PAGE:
fbpx

How do social workers define help

Views: 367
0 0
Read Time:3 Minute, 27 Second

.
 

During my first supervision as a social worker, a psychologist asked what I liked about being a therapist. I replied: ‘helping people.’ The psychologist replied: ‘That’s a bit nebulous; help how?’

Well, to this day, I’ve always felt strange about that psychologist’s response. I still don’t believe the psychologist understood the nature of social work as a profession. For me, social work means answering questions in people’s lives without a clear resolution.

Social workers use their instincts to navigate the unknown. When information and experience fail, instincts drive treatment. Social workers create solutions for people when there are no answers. Social workers get in touch with the most basic to complex feelings and thoughts.

Being tuned into these thoughts and feelings is essential to practice as a social worker. The instincts of social workers are visceral. To do this, social workers can get underneath the plausible and the facts. Sometimes, logic, sometimes chaos, and definitely in between is a space where problems are transformed. Getting past the glory of being the person who ‘righted the ship ‘and a ‘miracle maker’ is fundamental to this sometimes-thankless work.

Accepting death and failure and being the bearer of bad news is a big part of being a social worker. Social workers need to be pragmatic. But when the clinical need calls for boldness and a bit of spontaneity. Social workers are just as confident in the face of uncertainty as if the answer was right in front of them.

The behavior and language of social workers creates space for their consumer’s next steps. Be the worker that sets a standard.

Social workers need to trust their instincts. After all, they teach their consumer to trust theirs. Trusting your instincts is critical when there are questions than answers.

The psychologist who asked me about social work and being a therapist at supervision was talking about “therapy” as a professional on the level of management.

Social work is more than providing therapy. Many social workers never become therapists or do clinical work Many are case managers or go into macro-level social work. They work at a more significant level and provide community consultation or are administrators in non-profits. The psychologist wanted to know how work was going.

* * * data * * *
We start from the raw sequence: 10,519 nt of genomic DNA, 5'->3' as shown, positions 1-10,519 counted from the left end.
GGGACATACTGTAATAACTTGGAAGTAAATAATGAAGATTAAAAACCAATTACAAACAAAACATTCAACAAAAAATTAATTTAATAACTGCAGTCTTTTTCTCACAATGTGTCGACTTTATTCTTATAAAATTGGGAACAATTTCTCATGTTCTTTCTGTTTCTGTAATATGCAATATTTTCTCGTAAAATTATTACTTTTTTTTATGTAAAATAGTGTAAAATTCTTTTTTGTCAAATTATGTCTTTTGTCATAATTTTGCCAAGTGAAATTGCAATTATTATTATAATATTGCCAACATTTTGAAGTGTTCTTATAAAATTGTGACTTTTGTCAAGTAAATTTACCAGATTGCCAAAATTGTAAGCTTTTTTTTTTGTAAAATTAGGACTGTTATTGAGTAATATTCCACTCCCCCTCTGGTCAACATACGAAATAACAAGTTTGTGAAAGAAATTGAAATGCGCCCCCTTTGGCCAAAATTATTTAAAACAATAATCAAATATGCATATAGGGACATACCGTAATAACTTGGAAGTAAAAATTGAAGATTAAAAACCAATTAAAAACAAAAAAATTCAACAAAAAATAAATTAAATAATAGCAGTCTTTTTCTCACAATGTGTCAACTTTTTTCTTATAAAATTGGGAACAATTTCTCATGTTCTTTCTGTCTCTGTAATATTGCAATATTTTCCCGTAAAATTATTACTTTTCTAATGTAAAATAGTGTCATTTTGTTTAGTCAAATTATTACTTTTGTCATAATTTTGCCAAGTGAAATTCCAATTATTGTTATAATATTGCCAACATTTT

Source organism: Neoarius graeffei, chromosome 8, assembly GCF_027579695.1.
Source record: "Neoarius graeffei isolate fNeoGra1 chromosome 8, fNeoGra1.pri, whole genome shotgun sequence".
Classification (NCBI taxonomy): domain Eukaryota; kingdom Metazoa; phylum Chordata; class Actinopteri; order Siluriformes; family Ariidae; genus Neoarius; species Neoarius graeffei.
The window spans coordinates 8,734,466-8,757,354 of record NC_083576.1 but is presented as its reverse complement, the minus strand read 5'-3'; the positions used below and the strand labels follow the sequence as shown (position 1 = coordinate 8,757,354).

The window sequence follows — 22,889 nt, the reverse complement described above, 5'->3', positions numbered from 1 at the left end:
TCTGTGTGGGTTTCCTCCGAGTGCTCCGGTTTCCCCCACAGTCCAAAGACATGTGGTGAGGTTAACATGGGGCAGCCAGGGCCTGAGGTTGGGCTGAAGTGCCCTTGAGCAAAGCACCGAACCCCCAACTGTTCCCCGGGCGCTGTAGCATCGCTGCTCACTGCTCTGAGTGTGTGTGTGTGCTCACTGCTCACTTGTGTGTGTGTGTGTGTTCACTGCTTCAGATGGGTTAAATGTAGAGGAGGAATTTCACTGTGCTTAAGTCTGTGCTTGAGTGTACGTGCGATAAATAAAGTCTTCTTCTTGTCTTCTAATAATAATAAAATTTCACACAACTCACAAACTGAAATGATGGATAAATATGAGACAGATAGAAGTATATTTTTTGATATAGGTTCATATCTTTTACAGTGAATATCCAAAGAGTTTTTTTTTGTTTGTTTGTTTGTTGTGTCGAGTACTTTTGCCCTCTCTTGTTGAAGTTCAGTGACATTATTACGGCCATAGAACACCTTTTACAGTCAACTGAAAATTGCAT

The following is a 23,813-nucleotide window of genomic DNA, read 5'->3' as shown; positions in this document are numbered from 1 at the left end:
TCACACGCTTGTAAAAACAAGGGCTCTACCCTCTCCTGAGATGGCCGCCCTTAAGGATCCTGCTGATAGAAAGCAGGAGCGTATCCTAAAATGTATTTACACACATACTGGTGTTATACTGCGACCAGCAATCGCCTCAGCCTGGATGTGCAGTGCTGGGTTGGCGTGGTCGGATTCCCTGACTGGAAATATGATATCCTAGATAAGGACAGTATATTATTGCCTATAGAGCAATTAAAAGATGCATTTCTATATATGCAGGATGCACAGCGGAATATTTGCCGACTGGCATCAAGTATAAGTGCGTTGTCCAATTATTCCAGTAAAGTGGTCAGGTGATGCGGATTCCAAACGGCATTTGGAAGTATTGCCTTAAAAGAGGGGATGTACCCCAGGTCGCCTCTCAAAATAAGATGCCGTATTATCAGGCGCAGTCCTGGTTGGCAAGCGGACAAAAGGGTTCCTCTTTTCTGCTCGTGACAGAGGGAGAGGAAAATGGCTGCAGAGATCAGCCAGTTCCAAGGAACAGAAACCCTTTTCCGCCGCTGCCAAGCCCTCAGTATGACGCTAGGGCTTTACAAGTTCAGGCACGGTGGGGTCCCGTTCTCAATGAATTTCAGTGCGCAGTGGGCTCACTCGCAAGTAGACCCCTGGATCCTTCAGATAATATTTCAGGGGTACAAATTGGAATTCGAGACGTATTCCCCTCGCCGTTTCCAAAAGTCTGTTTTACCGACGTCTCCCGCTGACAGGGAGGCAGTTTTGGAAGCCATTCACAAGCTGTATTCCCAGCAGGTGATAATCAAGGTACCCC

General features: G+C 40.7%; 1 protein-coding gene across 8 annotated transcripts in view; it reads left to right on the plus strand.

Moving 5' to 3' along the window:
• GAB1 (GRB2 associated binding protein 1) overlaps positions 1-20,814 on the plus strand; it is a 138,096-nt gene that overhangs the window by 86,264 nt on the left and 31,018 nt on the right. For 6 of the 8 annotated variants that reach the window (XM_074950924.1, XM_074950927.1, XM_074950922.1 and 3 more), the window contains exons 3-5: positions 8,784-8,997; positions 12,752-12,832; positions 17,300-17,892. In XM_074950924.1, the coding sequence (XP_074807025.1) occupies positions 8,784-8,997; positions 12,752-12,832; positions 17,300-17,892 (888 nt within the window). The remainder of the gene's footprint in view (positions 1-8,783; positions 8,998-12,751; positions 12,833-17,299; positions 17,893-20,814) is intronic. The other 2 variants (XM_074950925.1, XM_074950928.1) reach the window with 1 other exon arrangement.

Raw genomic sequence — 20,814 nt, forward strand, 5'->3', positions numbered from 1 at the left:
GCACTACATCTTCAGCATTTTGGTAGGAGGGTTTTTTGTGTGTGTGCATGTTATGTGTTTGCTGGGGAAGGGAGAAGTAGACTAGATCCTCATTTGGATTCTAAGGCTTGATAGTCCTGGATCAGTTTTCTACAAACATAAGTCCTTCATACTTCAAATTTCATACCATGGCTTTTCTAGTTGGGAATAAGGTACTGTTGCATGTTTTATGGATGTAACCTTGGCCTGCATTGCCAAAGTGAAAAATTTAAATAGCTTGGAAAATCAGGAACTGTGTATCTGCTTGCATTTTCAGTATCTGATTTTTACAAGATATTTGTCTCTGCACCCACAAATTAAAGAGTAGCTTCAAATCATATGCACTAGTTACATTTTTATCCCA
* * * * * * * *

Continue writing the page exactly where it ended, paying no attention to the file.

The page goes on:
Psychology has had a much longer tenure in academia than social work. People understand where a psychologist is coming from in terms of their approach. In terms of the clinical supervision ‘help’ seemed unclear somehow to this psychologist.

Help may be specific to the person, but the act of helping is as clear as day. Helping someone, a family, a kid, and an adult is one of the most rewarding things I can think of doing in a world riddled with competition, violence, and tragedy. The act of helping, the helping profession, is and needs to be a must in a much too ‘nebulous’ world.

Social workers wake up every morning thinking and hoping that my words will uplift a person and improve the quality of someone’s life in some capacity and form. It brings me joy in its most Platonic form: It drives the work forward. These feeling challenges social workers to further practice their skills and improve their craft.

The relationship between social work and psychotherapy continues to be misunderstood. People don’t go into this work for the money, and most social workers don’t go into social work for the sole aim of being a therapist.

Students go into the profession to get the micro/macro ‘bio-psycho-social-spiritual’ lens encompassing and beyond a single discourse scope.

Social work is truly one of the first interdisciplinary discourses. In the end, sadly, most social workers have other jobs to support the thankless, never-ending work as we march on as undervalued ‘helping’ professionals. Please make no mistake about it. Social workers love to see people better themselves. I am hoping all of you are helping professionals keep your heads up. Keep the work going.

Social workers will continue to support people through desperate times, instilling inspiration and grace with their helping hands.

About the Author

J. Peters

Max Guttman is the owner of Recovery Now, a private mental health practice in New York City. Through his work as a Licensed Clinical Social Worker, therapist, and disability rights advocate, Max fights for those without a voice in various New York City care systems. He received a ‘2020 Bearcats of the Last Decade 10 Under 10’ award from the Binghamton University Alumni Association.

Guttman treats clients with anxiety and depression but specializes in issues related to psychosis or schizoaffective spectrum disorders. He frequently writes about his lived experiences with schizophrenia.

‘I knew my illness was so complex that I’d need a professional understanding of its treatment to gain any real momentum in recovery,’ Guttman says. ‘After undergraduate school and the onset of my illness, I evaluated different graduate programs that could serve as a career and mechanism to guide and direct my self-care. After experiencing the helping hand of my social worker and therapist right after my ‘break,’ I chose social work education because of its robust skill set and foundation of knowledge I needed to heal and help others.’

‘In a world of increasing tragedy, we should help people learn from our lived experiences. My experience brings humility, authenticity, and candidness to my practice. People genuinely appreciate candidness when it comes to their health and Recovery. Humility provides space for mistakes and appraisal of progress. I thank my lived experience for contributing a more egalitarian therapeutic experience for my clients.’

administrator

Happy

Happy

100 %

Sad

Sad
0 %

Excited

Excited
0 %

Sleepy

Sleepy

0 %

Angry

Angry
0 %

Surprise

Surprise
0 %

%d bloggers like this: